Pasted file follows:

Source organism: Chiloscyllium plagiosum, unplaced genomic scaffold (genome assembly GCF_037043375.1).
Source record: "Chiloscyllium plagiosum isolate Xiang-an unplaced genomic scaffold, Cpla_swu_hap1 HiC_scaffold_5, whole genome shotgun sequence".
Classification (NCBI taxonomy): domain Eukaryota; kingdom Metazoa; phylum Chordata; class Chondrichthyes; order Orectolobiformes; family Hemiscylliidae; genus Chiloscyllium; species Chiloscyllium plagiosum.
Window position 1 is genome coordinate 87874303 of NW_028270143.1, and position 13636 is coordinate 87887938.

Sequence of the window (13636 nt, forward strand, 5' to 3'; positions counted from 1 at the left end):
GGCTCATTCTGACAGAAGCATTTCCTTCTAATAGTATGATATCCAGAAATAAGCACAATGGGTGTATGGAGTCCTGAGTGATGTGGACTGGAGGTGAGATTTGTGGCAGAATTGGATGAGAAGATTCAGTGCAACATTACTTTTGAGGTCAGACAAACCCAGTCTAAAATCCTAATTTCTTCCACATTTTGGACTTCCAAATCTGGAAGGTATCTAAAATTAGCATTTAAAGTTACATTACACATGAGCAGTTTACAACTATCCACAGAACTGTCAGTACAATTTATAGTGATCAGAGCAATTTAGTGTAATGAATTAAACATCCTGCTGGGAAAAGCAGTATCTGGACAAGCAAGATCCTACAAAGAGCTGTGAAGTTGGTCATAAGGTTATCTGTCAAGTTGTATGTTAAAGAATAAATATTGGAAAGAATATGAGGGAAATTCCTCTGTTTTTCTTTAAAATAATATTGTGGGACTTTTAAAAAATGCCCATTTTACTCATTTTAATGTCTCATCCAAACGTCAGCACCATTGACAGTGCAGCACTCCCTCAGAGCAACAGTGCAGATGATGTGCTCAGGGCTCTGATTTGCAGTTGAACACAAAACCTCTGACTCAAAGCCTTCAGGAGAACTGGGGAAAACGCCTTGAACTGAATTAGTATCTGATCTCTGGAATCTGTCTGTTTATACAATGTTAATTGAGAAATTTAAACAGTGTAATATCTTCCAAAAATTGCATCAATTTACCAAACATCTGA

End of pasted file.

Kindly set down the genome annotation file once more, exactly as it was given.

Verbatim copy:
Source organism: Chiloscyllium plagiosum, unplaced genomic scaffold (genome assembly GCF_037043375.1).
Source record: "Chiloscyllium plagiosum isolate Xiang-an unplaced genomic scaffold, Cpla_swu_hap1 HiC_scaffold_5, whole genome shotgun sequence".
Classification (NCBI taxonomy): domain Eukaryota; kingdom Metazoa; phylum Chordata; class Chondrichthyes; order Orectolobiformes; family Hemiscylliidae; genus Chiloscyllium; species Chiloscyllium plagiosum.
Window position 1 is genome coordinate 87874303 of NW_028270143.1, and position 13636 is coordinate 87887938.

Sequence of the window (13636 nt, forward strand, 5' to 3'; positions counted from 1 at the left end):
GGCTCATTCTGACAGAAGCATTTCCTTCTAATAGTATGATATCCAGAAATAAGCACAATGGGTGTATGGAGTCCTGAGTGATGTGGACTGGAGGTGAGATTTGTGGCAGAATTGGATGAGAAGATTCAGTGCAACATTACTTTTGAGGTCAGACAAACCCAGTCTAAAATCCTAATTTCTTCCACATTTTGGACTTCCAAATCTGGAAGGTATCTAAAATTAGCATTTAAAGTTACATTACACATGAGCAGTTTACAACTATCCACAGAACTGTCAGTACAATTTATAGTGATCAGAGCAATTTAGTGTAATGAATTAAACATCCTGCTGGGAAAAGCAGTATCTGGACAAGCAAGATCCTACAAAGAGCTGTGAAGTTGGTCATAAGGTTATCTGTCAAGTTGTATGTTAAAGAATAAATATTGGAAAGAATATGAGGGAAATTCCTCTGTTTTTCTTTAAAATAATATTGTGGGACTTTTAAAAAATGCCCATTTTACTCATTTTAATGTCTCATCCAAACGTCAGCACCATTGACAGTGCAGCACTCCCTCAGAGCAACAGTGCAGATGATGTGCTCAGGGCTCTGATTTGCAGTTGAACACAAAACCTCTGACTCAAAGCCTTCAGGAGAACTGGGGAAAACGCCTTGAACTGAATTAGTATCTGATCTCTGGAATCTGTCTGTTTATACAATGTTAATTGAGAAATTTAAACAGTGTAATATCTTCCAAAAATTGCATCAATTTACCAAACATCTGA